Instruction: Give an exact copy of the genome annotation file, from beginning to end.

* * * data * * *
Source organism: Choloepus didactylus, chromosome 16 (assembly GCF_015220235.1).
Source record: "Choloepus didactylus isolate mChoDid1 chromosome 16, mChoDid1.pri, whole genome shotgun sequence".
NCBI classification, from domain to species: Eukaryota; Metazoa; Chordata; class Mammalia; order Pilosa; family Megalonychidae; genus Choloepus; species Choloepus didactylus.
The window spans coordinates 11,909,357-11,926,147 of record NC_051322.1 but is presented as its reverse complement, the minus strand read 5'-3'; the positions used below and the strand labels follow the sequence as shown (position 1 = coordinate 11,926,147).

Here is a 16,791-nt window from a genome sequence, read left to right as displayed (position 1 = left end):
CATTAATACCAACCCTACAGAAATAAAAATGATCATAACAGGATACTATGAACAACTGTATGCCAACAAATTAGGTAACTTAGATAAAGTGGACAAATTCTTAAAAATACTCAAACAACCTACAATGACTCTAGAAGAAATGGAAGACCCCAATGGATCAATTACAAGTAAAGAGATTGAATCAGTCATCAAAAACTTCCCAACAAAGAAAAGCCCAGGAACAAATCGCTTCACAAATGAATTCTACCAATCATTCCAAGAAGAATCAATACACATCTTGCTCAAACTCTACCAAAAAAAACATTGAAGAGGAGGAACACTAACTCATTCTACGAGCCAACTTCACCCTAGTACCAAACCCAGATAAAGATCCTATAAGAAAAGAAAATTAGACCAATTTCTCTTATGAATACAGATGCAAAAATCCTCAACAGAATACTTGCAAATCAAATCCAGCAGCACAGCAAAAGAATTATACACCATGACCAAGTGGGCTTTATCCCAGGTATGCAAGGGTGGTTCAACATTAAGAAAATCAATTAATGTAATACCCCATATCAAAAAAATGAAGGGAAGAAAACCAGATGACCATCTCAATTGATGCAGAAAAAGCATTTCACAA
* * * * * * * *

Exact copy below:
Source organism: Choloepus didactylus, chromosome 16 (assembly GCF_015220235.1).
Source record: "Choloepus didactylus isolate mChoDid1 chromosome 16, mChoDid1.pri, whole genome shotgun sequence".
NCBI classification, from domain to species: Eukaryota; Metazoa; Chordata; class Mammalia; order Pilosa; family Megalonychidae; genus Choloepus; species Choloepus didactylus.
The window spans coordinates 11,909,357-11,926,147 of record NC_051322.1 but is presented as its reverse complement, the minus strand read 5'-3'; the positions used below and the strand labels follow the sequence as shown (position 1 = coordinate 11,926,147).

Here is a 16,791-nt window from a genome sequence, read left to right as displayed (position 1 = left end):
CATTAATACCAACCCTACAGAAATAAAAATGATCATAACAGGATACTATGAACAACTGTATGCCAACAAATTAGGTAACTTAGATAAAGTGGACAAATTCTTAAAAATACTCAAACAACCTACAATGACTCTAGAAGAAATGGAAGACCCCAATGGATCAATTACAAGTAAAGAGATTGAATCAGTCATCAAAAACTTCCCAACAAAGAAAAGCCCAGGAACAAATCGCTTCACAAATGAATTCTACCAATCATTCCAAGAAGAATCAATACACATCTTGCTCAAACTCTACCAAAAAAAACATTGAAGAGGAGGAACACTAACTCATTCTACGAGCCAACTTCACCCTAGTACCAAACCCAGATAAAGATCCTATAAGAAAAGAAAATTAGACCAATTTCTCTTATGAATACAGATGCAAAAATCCTCAACAGAATACTTGCAAATCAAATCCAGCAGCACAGCAAAAGAATTATACACCATGACCAAGTGGGCTTTATCCCAGGTATGCAAGGGTGGTTCAACATTAAGAAAATCAATTAATGTAATACCCCATATCAAAAAAATGAAGGGAAGAAAACCAGATGACCATCTCAATTGATGCAGAAAAAGCATTTCACAA